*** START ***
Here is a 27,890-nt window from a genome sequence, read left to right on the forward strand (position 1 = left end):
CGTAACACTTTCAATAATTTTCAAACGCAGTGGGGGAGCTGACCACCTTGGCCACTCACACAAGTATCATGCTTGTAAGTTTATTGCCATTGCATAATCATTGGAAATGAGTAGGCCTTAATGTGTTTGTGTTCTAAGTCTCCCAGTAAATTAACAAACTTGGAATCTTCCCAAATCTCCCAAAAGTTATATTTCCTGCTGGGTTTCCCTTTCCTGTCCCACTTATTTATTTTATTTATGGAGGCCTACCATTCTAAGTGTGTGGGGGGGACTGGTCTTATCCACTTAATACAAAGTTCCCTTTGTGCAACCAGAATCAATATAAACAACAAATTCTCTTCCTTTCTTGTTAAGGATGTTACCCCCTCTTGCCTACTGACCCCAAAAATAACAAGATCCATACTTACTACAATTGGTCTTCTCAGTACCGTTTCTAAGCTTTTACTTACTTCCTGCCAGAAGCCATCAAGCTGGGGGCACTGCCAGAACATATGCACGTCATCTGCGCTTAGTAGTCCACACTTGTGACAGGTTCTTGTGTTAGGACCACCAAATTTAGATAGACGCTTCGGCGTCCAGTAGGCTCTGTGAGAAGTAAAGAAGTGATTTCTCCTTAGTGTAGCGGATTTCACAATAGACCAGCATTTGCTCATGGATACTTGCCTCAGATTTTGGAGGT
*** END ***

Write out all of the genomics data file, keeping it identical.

Here is a 27,890-nt window from a genome sequence, read left to right on the forward strand (position 1 = left end):
CGTAACACTTTCAATAATTTTCAAACGCAGTGGGGGAGCTGACCACCTTGGCCACTCACACAAGTATCATGCTTGTAAGTTTATTGCCATTGCATAATCATTGGAAATGAGTAGGCCTTAATGTGTTTGTGTTCTAAGTCTCCCAGTAAATTAACAAACTTGGAATCTTCCCAAATCTCCCAAAAGTTATATTTCCTGCTGGGTTTCCCTTTCCTGTCCCACTTATTTATTTTATTTATGGAGGCCTACCATTCTAAGTGTGTGGGGGGGACTGGTCTTATCCACTTAATACAAAGTTCCCTTTGTGCAACCAGAATCAATATAAACAACAAATTCTCTTCCTTTCTTGTTAAGGATGTTACCCCCTCTTGCCTACTGACCCCAAAAATAACAAGATCCATACTTACTACAATTGGTCTTCTCAGTACCGTTTCTAAGCTTTTACTTACTTCCTGCCAGAAGCCATCAAGCTGGGGGCACTGCCAGAACATATGCACGTCATCTGCGCTTAGTAGTCCACACTTGTGACAGGTTCTTGTGTTAGGACCACCAAATTTAGATAGACGCTTCGGCGTCCAGTAGGCTCTGTGAGAAGTAAAGAAGTGATTTCTCCTTAGTGTAGCGGATTTCACAATAGACCAGCATTTGCTCATGGATACTTGCCTCAGATTTTGGAGGT